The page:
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Time piece

Q: I was listening to you on my iPod the other day when you discussed neologisms on WNYC. This reminded me of a recent email from a South Asian colleague who wanted me to “prepone” a scheduled meeting – that is, move it up in time. He was using “prepone” as the opposite of “postpone.”

A: You’re not the first person to write me about this usage, so it must be in the air!

I don’t see it in the dictionaries I usually consult, but several online references, including MSN Encarta, define it as Indian English meaning to reschedule something for an earlier time. That may explain its use by your colleague.

In fact, a bit of googling suggests that “prepone” is very much in the air. I had 118,000 hits, many of them from South Asians or people puzzled when South Asians used the word.

But believe it or not, this word isn’t quite the neologism you think it to be. The verb “prepone” was around as far back as the 16th century, according to the Oxford English Dictionary.

When it was first recorded, “prepone” meant to place in front of or set before – in a more or less literal sense, such as placing something before someone. The word was borrowed from the Latin praeponere (to place in front of).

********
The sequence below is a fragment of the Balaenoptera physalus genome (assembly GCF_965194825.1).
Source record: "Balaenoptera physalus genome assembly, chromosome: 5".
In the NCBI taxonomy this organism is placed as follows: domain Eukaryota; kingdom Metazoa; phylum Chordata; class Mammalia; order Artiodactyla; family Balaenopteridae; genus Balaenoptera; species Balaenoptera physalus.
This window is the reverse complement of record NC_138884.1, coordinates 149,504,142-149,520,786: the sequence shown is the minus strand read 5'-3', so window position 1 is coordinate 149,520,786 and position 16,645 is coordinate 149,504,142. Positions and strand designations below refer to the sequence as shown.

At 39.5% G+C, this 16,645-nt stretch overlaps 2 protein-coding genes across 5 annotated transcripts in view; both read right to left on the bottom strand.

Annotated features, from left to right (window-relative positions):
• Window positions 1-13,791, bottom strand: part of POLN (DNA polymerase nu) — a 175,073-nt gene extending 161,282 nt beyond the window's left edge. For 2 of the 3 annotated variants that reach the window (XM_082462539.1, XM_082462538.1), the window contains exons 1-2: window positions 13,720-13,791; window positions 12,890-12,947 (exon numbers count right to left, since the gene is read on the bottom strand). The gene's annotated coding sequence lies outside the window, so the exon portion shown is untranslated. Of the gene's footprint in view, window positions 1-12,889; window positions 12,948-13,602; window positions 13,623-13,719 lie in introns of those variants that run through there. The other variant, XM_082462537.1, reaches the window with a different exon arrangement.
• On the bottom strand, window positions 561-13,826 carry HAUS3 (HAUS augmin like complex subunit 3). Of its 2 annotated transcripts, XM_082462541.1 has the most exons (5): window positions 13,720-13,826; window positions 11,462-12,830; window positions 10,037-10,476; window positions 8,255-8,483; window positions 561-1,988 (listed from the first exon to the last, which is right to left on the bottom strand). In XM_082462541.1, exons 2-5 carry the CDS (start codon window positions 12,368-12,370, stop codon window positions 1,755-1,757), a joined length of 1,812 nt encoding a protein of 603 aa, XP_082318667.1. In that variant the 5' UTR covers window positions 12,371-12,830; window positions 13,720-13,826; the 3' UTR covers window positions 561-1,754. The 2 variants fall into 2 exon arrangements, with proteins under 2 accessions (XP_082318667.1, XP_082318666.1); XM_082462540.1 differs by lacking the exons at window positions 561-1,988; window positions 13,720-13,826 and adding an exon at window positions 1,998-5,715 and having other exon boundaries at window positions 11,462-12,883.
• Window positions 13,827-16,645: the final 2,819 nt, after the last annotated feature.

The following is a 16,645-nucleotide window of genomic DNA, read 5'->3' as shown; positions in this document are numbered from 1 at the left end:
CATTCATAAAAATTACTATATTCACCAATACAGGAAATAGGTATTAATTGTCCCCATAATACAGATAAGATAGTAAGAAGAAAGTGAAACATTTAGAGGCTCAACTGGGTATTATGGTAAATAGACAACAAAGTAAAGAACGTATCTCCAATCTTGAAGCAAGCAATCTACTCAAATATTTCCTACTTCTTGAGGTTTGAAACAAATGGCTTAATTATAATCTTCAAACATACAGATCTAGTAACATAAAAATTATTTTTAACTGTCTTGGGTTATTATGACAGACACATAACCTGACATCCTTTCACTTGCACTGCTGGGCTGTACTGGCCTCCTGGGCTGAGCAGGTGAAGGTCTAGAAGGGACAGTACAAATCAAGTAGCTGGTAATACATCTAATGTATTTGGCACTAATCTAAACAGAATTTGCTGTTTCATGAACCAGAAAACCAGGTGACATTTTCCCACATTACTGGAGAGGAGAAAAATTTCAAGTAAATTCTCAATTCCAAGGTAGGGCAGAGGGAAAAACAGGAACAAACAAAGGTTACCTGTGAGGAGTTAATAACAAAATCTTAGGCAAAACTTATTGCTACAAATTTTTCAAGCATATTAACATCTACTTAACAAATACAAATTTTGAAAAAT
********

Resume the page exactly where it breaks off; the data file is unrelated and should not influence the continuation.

The first writer to use it in print, as far as we know, was Robert Crowley, a Puritan social reformer who wrote in 1549: “I do prepone and set the Lord alwaye before myne eyes.” The OED has no citations for this usage after 1656.

Then centuries later, just before World War I, “prepone” surfaced again, according to the OED, this time meaning “to bring forward to an earlier time or date. Opposed to postpone.”

The dictionary says the first use of this new incarnation of “prepone” appeared in the New York Times in December 1913. In a letter to the editor, a reader wrote:

“For the benefit mainly of the legal profession in this age of hurry and bustle may I be permitted to coin the word ‘prepone’ as a needed rival of that much revered and oft-invoked standby, ‘postpone.’ “

The word hasn’t been seen much in the US or Britain since the mid-20th century. In recent decades, according to the OED, its use has been “most frequent in Indian English.”

The latest published reference for the word in the OED is from a 2001 article in the Times of India about a decision “to ask schools to prepone their examinations and start summer vacations in April.”

Will “prepone” catch on in the West (after a long postponement)? Only time will tell.

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